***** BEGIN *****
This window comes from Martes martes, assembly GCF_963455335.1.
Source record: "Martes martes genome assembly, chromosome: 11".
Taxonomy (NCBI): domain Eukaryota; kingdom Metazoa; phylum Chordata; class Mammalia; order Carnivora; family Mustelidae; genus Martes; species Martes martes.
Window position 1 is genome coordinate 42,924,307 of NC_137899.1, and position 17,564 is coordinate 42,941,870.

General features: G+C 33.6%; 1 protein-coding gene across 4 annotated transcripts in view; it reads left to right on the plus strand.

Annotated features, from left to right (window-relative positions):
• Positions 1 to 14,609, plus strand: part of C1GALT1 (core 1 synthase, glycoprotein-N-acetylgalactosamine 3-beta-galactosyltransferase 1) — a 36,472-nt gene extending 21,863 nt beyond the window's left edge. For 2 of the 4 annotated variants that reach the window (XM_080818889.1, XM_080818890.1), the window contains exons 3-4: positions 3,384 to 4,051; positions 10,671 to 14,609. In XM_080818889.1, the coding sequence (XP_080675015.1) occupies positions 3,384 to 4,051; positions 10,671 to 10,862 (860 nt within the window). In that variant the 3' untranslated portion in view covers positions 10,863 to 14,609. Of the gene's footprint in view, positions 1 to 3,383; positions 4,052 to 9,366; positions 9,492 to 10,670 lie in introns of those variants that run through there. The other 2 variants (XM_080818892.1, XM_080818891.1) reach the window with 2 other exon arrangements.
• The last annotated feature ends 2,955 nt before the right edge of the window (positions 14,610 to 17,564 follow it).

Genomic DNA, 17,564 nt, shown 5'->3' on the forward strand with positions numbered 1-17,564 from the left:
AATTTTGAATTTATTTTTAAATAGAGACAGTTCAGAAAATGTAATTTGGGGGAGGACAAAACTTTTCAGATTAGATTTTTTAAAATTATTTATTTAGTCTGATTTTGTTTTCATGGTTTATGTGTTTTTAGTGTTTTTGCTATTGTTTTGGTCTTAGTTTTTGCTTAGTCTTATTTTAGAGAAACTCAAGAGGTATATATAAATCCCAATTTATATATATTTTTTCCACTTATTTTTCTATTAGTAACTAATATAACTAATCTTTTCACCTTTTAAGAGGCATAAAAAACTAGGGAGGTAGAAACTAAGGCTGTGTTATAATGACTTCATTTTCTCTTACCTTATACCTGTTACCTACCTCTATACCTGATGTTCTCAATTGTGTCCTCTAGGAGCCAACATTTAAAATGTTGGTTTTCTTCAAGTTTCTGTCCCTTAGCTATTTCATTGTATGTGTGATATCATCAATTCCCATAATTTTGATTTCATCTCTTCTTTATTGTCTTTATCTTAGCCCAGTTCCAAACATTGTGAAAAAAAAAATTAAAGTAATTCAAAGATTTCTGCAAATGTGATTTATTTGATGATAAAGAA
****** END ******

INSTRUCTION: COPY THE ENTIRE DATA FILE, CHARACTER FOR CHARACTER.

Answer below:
This window comes from Martes martes, assembly GCF_963455335.1.
Source record: "Martes martes genome assembly, chromosome: 11".
Taxonomy (NCBI): domain Eukaryota; kingdom Metazoa; phylum Chordata; class Mammalia; order Carnivora; family Mustelidae; genus Martes; species Martes martes.
Window position 1 is genome coordinate 42,924,307 of NC_137899.1, and position 17,564 is coordinate 42,941,870.

General features: G+C 33.6%; 1 protein-coding gene across 4 annotated transcripts in view; it reads left to right on the plus strand.

Annotated features, from left to right (window-relative positions):
• Positions 1 to 14,609, plus strand: part of C1GALT1 (core 1 synthase, glycoprotein-N-acetylgalactosamine 3-beta-galactosyltransferase 1) — a 36,472-nt gene extending 21,863 nt beyond the window's left edge. For 2 of the 4 annotated variants that reach the window (XM_080818889.1, XM_080818890.1), the window contains exons 3-4: positions 3,384 to 4,051; positions 10,671 to 14,609. In XM_080818889.1, the coding sequence (XP_080675015.1) occupies positions 3,384 to 4,051; positions 10,671 to 10,862 (860 nt within the window). In that variant the 3' untranslated portion in view covers positions 10,863 to 14,609. Of the gene's footprint in view, positions 1 to 3,383; positions 4,052 to 9,366; positions 9,492 to 10,670 lie in introns of those variants that run through there. The other 2 variants (XM_080818892.1, XM_080818891.1) reach the window with 2 other exon arrangements.
• The last annotated feature ends 2,955 nt before the right edge of the window (positions 14,610 to 17,564 follow it).

Genomic DNA, 17,564 nt, shown 5'->3' on the forward strand with positions numbered 1-17,564 from the left:
AATTTTGAATTTATTTTTAAATAGAGACAGTTCAGAAAATGTAATTTGGGGGAGGACAAAACTTTTCAGATTAGATTTTTTAAAATTATTTATTTAGTCTGATTTTGTTTTCATGGTTTATGTGTTTTTAGTGTTTTTGCTATTGTTTTGGTCTTAGTTTTTGCTTAGTCTTATTTTAGAGAAACTCAAGAGGTATATATAAATCCCAATTTATATATATTTTTTCCACTTATTTTTCTATTAGTAACTAATATAACTAATCTTTTCACCTTTTAAGAGGCATAAAAAACTAGGGAGGTAGAAACTAAGGCTGTGTTATAATGACTTCATTTTCTCTTACCTTATACCTGTTACCTACCTCTATACCTGATGTTCTCAATTGTGTCCTCTAGGAGCCAACATTTAAAATGTTGGTTTTCTTCAAGTTTCTGTCCCTTAGCTATTTCATTGTATGTGTGATATCATCAATTCCCATAATTTTGATTTCATCTCTTCTTTATTGTCTTTATCTTAGCCCAGTTCCAAACATTGTGAAAAAAAAAATTAAAGTAATTCAAAGATTTCTGCAAATGTGATTTATTTGATGATAAAGAA